Becquaert noted: "I don't think smaller funds are ready to invest, but I think we will see the bigger funds moving that way."
Marien agreed: "The level of investment through SICAVs has remained fairly steady. It's not going down."
Socially responsible investing (SRI) has been slower to break into the mainstream in Belgium than it has in much of the rest of the pensions industry. But it is interesting to note that the reaction was one more of indifference than opposition.
Thierry Laloux, retirement business leader, Mercer, commented: "We don't see it as a target. Pension funds tend to stick to 'classic' asset classes."
Peter Bastiaens, partner and consulting actuary at Lane Clark & Peacock, said the economic climate made it difficult to think about matters such as ESG, which could be viewed as a 'nice to have' rather than an integral part of an investment strategy: "People think about sustainable investments when things are going well, but when things are not going well, they forget about it. It will come over time."
He added that he didn't feel the size of funds was a factor in the lack of traction ESG had gained in the Belgian market, but Aon's Marien highlighted the role of SICAVs as an investment vehicle.
Patrick Marien, an account director at AON Consulting, said: "It's not something that people say they don't want to do, as there are a lot of pension funds investing through SICAVs, it depends on the way the SICAV itself invests."
One possible future driver of ESG investments was felt to be the requirement to disclose social responsibility in a pension fund's annual report. Although, as Oliver Lafont, managing director and CEO of Fortis Investments Belgium, said, it is not obligatory to have "the stamp of a fund dedicated to SRI investing", fund's do need to explain how their investments are (or, moreover, could be interpreted to be) socially responsible. Pension funds sponsored by public entities are definitely the most ESG-oriented ones, mainly by political influence.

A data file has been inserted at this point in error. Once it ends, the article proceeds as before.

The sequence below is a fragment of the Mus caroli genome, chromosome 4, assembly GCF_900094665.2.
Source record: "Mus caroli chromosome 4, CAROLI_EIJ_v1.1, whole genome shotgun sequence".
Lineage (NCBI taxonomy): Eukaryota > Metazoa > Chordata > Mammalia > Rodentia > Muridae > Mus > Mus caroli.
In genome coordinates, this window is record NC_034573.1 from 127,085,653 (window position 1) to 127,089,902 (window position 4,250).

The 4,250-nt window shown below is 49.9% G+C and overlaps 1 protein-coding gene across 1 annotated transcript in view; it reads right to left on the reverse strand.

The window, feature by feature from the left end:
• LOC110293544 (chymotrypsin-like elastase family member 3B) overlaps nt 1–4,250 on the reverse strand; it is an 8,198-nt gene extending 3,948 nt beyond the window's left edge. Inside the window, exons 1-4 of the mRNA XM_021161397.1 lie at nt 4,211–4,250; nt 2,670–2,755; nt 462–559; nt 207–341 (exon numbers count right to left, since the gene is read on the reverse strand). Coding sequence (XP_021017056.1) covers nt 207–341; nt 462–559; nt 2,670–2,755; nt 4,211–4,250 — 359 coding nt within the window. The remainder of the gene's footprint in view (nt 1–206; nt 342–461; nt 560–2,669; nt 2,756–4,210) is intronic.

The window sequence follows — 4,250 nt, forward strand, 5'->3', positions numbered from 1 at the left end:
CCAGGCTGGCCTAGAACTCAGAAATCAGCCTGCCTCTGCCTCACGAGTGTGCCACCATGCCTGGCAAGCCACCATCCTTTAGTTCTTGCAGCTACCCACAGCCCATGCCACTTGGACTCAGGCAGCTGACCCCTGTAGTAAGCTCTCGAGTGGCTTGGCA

Not all were convinced, as Lafont continued: "It's a very free text - it can be very broad in terms of explanation. If you're not a 'green' fund or just generalist in the way you invest, you can pass the text by writing that the portfolio management takes into account some general ESG aspects, while there is no specific ESG policy in your portfolio.
"It's not an obligation; it's part of the reporting you have to do, but is just a first level commitment and does not ensure strict ESG observance in the actual portfolio." But Olivier de DeckÂï¿½re, assistant manager of ING's pension funds, was more optimistic: "If you look at the reports this year, I think you'd be disappointed, but in the near future, people will feel that as they must write about it, they will think they must do something about it. The issues pensions funds are facing now are more about compliance, governance and provisions. Social investment might be fine-tuning that can't [be done] now, but [it] will come on the agenda."
Some early adopters of SRI though were public bodies throughout the Brussels region, which were required by a local bylaw to have at least 10% of their assets invested according to an ESG or SRI approach.
As Lafont put it: "It's like the old saying, you're either pregnant or you're not, but you're not 'a little bit' pregnant. You take an option or you don't. I don't think it is complex and I don't think it is related to size. Some funds do SRI investing for x% of their portfolio as a kind of "compromise", a strategy I find difficult to understand, unless they consider the environmental and sustainable assets as a trend/bet they want to play, with pure financial considerations."